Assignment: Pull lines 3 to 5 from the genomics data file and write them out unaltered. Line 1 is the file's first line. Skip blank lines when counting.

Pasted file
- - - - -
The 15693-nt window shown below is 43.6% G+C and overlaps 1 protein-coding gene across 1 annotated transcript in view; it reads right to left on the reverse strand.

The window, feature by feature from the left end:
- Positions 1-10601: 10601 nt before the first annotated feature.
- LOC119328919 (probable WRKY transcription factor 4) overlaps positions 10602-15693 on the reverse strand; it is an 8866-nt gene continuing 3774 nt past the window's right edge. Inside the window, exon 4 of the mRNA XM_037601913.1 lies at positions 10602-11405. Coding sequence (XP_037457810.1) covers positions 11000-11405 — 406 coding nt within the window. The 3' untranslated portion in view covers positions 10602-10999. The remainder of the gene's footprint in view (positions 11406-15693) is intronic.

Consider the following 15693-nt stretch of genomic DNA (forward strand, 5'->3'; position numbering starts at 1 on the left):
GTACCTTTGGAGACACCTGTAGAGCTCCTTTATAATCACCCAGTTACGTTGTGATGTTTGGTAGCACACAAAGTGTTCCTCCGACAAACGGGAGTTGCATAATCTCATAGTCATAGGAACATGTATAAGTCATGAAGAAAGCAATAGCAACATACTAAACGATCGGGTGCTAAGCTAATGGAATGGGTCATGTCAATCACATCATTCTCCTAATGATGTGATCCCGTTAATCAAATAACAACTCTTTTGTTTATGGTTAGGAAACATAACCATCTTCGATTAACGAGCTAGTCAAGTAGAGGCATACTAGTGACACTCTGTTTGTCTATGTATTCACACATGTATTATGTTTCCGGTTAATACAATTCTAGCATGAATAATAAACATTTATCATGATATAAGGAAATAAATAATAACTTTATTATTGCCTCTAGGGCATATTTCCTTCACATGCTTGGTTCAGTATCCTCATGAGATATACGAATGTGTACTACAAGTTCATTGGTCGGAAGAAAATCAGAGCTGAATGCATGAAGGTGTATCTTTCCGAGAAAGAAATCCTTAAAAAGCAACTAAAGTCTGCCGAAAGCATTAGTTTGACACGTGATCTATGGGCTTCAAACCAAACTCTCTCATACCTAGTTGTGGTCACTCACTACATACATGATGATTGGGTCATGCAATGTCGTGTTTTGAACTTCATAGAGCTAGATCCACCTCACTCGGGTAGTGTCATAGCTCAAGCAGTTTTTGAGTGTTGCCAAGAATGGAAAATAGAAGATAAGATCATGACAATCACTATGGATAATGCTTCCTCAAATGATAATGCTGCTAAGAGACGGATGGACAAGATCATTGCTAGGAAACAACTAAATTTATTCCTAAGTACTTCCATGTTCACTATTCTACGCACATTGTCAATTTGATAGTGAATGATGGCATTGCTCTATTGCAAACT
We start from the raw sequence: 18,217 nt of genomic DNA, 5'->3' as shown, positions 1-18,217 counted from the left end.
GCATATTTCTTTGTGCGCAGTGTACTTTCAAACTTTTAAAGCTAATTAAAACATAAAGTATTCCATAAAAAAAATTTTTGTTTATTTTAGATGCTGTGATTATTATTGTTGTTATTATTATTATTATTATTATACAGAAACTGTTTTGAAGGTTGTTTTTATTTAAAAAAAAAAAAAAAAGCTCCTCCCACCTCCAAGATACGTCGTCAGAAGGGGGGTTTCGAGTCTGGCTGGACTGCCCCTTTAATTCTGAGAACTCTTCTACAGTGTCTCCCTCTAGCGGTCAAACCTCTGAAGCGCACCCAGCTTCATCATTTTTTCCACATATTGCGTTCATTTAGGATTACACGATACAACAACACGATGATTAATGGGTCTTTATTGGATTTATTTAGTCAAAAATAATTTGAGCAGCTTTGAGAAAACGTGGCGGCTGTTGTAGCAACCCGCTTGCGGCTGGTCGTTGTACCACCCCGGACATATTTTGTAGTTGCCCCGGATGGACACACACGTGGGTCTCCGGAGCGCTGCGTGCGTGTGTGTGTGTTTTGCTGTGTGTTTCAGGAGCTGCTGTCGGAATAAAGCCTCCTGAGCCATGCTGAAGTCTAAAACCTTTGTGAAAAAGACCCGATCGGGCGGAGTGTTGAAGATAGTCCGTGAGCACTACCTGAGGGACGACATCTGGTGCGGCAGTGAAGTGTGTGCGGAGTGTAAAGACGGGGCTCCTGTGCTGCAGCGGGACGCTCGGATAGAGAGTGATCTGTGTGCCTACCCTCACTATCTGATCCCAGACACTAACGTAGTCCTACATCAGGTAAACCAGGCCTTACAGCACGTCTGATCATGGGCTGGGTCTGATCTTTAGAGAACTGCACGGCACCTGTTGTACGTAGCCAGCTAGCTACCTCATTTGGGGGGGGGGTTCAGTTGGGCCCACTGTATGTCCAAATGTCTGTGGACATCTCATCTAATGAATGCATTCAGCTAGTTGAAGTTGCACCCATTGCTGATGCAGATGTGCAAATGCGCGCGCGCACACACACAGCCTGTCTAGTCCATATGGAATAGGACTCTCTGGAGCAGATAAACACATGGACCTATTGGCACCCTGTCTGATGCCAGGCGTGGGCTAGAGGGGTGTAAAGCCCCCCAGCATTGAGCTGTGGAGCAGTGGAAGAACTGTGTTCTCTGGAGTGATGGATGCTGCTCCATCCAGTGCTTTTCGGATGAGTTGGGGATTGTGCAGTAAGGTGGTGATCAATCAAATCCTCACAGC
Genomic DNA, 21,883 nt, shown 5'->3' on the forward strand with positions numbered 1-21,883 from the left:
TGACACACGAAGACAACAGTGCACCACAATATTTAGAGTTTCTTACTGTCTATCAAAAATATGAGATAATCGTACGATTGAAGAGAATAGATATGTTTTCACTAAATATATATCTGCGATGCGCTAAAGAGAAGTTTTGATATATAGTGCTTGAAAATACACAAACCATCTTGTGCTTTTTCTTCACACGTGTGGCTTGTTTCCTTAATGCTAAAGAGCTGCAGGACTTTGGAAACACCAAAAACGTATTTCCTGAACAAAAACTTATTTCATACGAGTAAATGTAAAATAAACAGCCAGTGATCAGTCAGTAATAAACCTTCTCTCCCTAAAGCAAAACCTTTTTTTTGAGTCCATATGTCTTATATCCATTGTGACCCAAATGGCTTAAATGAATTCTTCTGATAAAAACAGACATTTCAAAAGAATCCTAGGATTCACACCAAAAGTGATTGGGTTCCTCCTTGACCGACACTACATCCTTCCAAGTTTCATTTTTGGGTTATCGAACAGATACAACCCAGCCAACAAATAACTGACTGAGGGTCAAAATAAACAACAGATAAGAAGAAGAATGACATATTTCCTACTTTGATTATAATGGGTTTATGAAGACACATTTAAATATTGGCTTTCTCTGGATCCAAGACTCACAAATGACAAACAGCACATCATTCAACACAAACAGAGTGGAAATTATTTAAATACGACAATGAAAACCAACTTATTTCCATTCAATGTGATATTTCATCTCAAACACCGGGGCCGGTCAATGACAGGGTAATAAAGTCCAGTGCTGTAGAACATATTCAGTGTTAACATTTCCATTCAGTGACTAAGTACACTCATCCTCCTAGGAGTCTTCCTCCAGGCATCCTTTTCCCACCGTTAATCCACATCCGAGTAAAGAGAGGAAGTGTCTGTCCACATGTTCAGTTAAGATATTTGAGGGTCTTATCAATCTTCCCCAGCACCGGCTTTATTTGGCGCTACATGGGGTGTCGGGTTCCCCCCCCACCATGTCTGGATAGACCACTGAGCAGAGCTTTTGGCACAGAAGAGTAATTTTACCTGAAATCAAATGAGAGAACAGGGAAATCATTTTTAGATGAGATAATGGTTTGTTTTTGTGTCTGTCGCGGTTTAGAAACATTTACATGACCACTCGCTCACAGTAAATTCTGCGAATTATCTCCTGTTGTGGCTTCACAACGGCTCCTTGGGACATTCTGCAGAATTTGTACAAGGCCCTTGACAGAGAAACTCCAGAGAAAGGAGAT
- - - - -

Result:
- Positions 1-10601: 10601 nt before the first annotated feature.
- LOC119328919 (probable WRKY transcription factor 4) overlaps positions 10602-15693 on the reverse strand; it is an 8866-nt gene continuing 3774 nt past the window's right edge. Inside the window, exon 4 of the mRNA XM_037601913.1 lies at positions 10602-11405. Coding sequence (XP_037457810.1) covers positions 11000-11405 — 406 coding nt within the window. The 3' untranslated portion in view covers positions 10602-10999. The remainder of the gene's footprint in view (positions 11406-15693) is intronic.

Consider the following 15693-nt stretch of genomic DNA (forward strand, 5'->3'; position numbering starts at 1 on the left):